Spring has passed and Summer is still officially a month away, but at Wits End it was Sprummer this past Saturday.

Sprummer on the farm is the day when the cows are set free from the sacrifice pasture into the lush green grass.

Warner’s Farm Fiona
Whittington’s King George

Finding Your Way

Living in the Southern Ohio foothills of the Appalachians, winters are generally mild; but the week ahead is calling for article blast. This means I have spent most of the weekend preparing – placing out extra hay and staging hay to be dropped into paddocks during the week.

Since acquiring our first Dexters in March 2017, we have learned to improvise. Working a full-time job during the week offers little time for the needed improvements. I keep a list of future projects, and tackle as much as I can on weekends and time off; but as soon as one task is crossed off – another takes it place.

Such is the case with our winter watering system – it is not ideal but we have found a way to make due.

For now our winter watering solution consists of garden hoses, oversize water trough and heater, and extension cord. Once winter sets in, I know that I must meticulously make sure that all the hoses are blown out dry after filling trough and know from past experience that there is chance outside faucet will freeze up. So always make sure troughs are topped off after work. ‘Someday’ I’ll have a more permanent solution but until then our ❤️ for Dexters far outweighs this small winter inconvenience.

My advice to new breeders is to not get discouraged (or let well meaning established breeders discourage you). Your way might not be the ‘right way’, but with limited resources and time, it may be the only way.

Right Before Your Eyes

Sometimes the answer is right in front of you, just takes time to see it. Such is the case with Whittington George.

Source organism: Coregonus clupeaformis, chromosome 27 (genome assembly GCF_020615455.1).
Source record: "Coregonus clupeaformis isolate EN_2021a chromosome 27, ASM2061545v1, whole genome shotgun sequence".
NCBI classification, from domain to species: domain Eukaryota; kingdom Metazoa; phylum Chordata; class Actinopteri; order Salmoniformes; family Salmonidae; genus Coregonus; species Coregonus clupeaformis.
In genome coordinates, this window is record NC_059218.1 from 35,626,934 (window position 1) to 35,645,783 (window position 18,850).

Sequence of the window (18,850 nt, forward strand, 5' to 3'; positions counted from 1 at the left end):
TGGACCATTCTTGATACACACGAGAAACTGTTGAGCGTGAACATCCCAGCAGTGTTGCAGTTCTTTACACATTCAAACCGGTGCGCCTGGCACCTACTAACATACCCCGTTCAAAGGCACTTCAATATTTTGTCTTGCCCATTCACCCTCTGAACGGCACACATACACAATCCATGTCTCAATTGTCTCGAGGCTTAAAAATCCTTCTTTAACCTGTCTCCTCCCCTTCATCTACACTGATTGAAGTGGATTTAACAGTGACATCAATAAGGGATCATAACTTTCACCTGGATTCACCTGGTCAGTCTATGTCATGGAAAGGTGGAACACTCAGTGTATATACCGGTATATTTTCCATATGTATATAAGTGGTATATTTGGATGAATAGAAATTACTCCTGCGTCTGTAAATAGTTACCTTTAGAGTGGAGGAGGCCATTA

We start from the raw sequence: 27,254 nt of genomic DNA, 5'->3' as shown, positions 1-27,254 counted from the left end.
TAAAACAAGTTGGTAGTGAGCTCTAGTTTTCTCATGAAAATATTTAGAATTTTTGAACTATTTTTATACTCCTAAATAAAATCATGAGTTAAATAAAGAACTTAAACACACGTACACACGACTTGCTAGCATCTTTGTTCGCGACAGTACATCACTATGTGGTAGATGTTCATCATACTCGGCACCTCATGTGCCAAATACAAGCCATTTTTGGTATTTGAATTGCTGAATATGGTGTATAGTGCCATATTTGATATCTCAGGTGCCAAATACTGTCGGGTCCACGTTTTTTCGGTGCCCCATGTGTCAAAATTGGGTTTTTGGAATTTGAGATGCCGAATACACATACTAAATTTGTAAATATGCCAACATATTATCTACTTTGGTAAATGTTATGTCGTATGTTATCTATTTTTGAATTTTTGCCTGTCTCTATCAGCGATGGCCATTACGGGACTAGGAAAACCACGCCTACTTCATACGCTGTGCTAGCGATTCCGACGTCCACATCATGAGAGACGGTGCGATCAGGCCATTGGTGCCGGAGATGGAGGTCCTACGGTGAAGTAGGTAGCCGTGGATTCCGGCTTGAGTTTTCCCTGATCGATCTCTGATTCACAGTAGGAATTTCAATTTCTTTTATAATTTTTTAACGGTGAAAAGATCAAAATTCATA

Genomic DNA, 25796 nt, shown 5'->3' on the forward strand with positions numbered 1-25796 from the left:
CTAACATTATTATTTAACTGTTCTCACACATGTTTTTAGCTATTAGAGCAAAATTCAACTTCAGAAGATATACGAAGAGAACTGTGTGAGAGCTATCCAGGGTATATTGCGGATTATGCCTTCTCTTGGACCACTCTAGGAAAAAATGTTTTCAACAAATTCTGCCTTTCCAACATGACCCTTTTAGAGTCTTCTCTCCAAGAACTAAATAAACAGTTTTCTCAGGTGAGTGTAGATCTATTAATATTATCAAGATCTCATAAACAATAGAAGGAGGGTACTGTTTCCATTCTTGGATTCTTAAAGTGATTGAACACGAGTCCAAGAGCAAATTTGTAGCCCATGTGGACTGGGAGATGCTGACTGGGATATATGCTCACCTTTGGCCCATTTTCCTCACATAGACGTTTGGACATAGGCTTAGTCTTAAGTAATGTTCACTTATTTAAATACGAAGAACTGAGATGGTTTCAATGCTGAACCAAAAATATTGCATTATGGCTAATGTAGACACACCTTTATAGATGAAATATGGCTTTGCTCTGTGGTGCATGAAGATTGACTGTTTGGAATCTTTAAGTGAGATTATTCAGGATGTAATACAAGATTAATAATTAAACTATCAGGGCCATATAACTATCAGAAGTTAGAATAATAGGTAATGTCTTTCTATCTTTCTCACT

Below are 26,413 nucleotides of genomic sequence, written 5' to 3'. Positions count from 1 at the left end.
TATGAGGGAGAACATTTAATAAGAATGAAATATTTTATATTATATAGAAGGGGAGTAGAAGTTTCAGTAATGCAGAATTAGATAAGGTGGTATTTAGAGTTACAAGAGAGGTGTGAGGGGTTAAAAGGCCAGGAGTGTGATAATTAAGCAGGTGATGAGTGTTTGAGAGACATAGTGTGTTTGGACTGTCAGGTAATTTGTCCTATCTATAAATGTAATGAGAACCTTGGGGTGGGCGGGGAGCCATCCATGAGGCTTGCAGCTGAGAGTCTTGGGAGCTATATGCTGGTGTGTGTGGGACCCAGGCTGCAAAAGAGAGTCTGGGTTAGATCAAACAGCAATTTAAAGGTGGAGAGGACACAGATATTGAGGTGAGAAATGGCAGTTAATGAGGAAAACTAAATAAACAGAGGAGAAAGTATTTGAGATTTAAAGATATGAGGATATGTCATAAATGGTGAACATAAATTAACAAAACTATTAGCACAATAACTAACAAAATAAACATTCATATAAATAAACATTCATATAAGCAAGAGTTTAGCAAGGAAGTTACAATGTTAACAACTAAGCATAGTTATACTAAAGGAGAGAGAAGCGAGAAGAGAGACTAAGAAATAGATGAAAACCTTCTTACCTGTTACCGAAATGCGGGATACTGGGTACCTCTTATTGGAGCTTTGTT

George came to us via a bred cow, AA’s Apple, we purchased from Paul Whittington back in 2018. He was birthed on August 30 of that year and plan was for him to go to Dan Edgington, another Ohio breeder, to be steered.

Plans don’t always go as planned. Dan arrived to pick up three of our young bull calves, including George; but George had different plans. He absolutely refused to be loaded. I guess at that point, I should’ve seen what now I see. There was something special about him.

Over the next year, I started noticing how ‘bully’ George was becoming. I also noticed how he quickly was becoming the leader of our herd of cattle, and also noticed that all of our new calves uncannily, did not resemble our herd sire, but George!

Then the wheels started to turn, maybe George was the herd sire for which we were looking? He certainly was ‘bully’, had a great temperament, and obviously throwing great calves.

I then started looking into his pedigree, and much to my surprise there were bulls that I recognized in his pedigree: SGF Sean & Titan, Lone Pines Klondike, White-O-Morn Chief, and Lianfair’s Cinnebar. Now I was starting to see it.

Hay hay hay

“Expect the unexpected” is an axiom that has become a way of life around the farm.

Last weekend I ordered a pallet hay spear and 3 point hitch spear for our new tractor and planned on this weekend moving the 40 round bales being held for us by a neighbor.

Everything going as expected, and then the unexpected. The neighbor called on Monday to let me know that he would not have any hay for us this year.

After the disappointment (perhaps accompanied by a slight tinge of anger) subsided, I began scurrying the Craigslist classifies to find what was still available in our market. After several desperate calls, we were able to locate 40 4×5 bales of second cutting grass hay just 10 minutes from our house. Then the unexpected, he can’t deliver.

My wife sprang into action and called her Kentucky kin and fortunately we found a double axle trailer to pull behind my 2007 Dodge Ram with nearly 200,000 miles. In this case expecting the unexpected that my truck would break down while moving the hay.

We drove down Friday to her fathers home and there was the trailer which was not quite what we expected. The unexpected once again. One look at the trailer and I knew that we were looking at two days of moving hay.

The pallet fork hay spear arrived as expected on Thursday. Friday I mounted on our RK37 as expected (thank God for quick release setup).

This past Saturday we started moving hay and after seven trips and 10 hours, we got it all moved six bales at a time. The hay supplier was wonderful and we actually ended up with better hay and saved $5.00 per bale. Better yet we have our hay reserved for 2019. Unexpectedly my truck did not break down and I managed to unload all 40 bales unexpectedly without injuring myself or anyone else.

The cattle have different expectations and never really account for the unexpected. Somehow we managed to meet their expectations… hay…hay…hay!